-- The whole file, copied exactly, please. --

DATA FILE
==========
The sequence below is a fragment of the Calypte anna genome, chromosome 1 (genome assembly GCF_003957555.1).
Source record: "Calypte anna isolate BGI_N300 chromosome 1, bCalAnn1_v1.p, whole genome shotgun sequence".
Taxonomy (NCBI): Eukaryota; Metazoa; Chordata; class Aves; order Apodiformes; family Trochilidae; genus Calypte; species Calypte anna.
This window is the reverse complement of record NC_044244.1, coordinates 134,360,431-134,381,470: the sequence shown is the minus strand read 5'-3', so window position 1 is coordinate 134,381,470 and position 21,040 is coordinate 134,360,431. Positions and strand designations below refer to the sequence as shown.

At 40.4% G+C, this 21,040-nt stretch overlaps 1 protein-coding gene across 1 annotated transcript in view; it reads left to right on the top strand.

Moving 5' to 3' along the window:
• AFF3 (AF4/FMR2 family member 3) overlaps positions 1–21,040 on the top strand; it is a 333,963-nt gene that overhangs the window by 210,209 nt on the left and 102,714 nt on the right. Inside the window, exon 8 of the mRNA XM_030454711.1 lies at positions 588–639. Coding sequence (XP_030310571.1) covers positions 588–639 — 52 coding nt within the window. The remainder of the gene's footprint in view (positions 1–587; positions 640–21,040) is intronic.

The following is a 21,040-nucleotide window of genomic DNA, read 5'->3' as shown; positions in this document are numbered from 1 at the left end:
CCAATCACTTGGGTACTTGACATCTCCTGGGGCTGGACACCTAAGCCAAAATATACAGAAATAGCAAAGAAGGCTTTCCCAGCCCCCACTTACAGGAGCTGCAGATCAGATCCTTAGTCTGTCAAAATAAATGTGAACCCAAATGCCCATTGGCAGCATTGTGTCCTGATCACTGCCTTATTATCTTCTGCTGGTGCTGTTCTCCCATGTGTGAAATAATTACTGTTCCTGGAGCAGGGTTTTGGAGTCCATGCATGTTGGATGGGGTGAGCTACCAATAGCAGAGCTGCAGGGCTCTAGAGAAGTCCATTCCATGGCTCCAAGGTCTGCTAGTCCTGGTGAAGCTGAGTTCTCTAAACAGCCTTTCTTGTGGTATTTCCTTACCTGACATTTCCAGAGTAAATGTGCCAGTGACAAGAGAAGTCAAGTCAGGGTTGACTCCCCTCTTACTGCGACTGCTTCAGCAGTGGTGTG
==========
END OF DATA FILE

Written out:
The sequence below is a fragment of the Calypte anna genome, chromosome 1 (genome assembly GCF_003957555.1).
Source record: "Calypte anna isolate BGI_N300 chromosome 1, bCalAnn1_v1.p, whole genome shotgun sequence".
Taxonomy (NCBI): Eukaryota; Metazoa; Chordata; class Aves; order Apodiformes; family Trochilidae; genus Calypte; species Calypte anna.
This window is the reverse complement of record NC_044244.1, coordinates 134,360,431-134,381,470: the sequence shown is the minus strand read 5'-3', so window position 1 is coordinate 134,381,470 and position 21,040 is coordinate 134,360,431. Positions and strand designations below refer to the sequence as shown.

At 40.4% G+C, this 21,040-nt stretch overlaps 1 protein-coding gene across 1 annotated transcript in view; it reads left to right on the top strand.

Moving 5' to 3' along the window:
• AFF3 (AF4/FMR2 family member 3) overlaps positions 1–21,040 on the top strand; it is a 333,963-nt gene that overhangs the window by 210,209 nt on the left and 102,714 nt on the right. Inside the window, exon 8 of the mRNA XM_030454711.1 lies at positions 588–639. Coding sequence (XP_030310571.1) covers positions 588–639 — 52 coding nt within the window. The remainder of the gene's footprint in view (positions 1–587; positions 640–21,040) is intronic.

The following is a 21,040-nucleotide window of genomic DNA, read 5'->3' as shown; positions in this document are numbered from 1 at the left end:
CCAATCACTTGGGTACTTGACATCTCCTGGGGCTGGACACCTAAGCCAAAATATACAGAAATAGCAAAGAAGGCTTTCCCAGCCCCCACTTACAGGAGCTGCAGATCAGATCCTTAGTCTGTCAAAATAAATGTGAACCCAAATGCCCATTGGCAGCATTGTGTCCTGATCACTGCCTTATTATCTTCTGCTGGTGCTGTTCTCCCATGTGTGAAATAATTACTGTTCCTGGAGCAGGGTTTTGGAGTCCATGCATGTTGGATGGGGTGAGCTACCAATAGCAGAGCTGCAGGGCTCTAGAGAAGTCCATTCCATGGCTCCAAGGTCTGCTAGTCCTGGTGAAGCTGAGTTCTCTAAACAGCCTTTCTTGTGGTATTTCCTTACCTGACATTTCCAGAGTAAATGTGCCAGTGACAAGAGAAGTCAAGTCAGGGTTGACTCCCCTCTTACTGCGACTGCTTCAGCAGTGGTGTG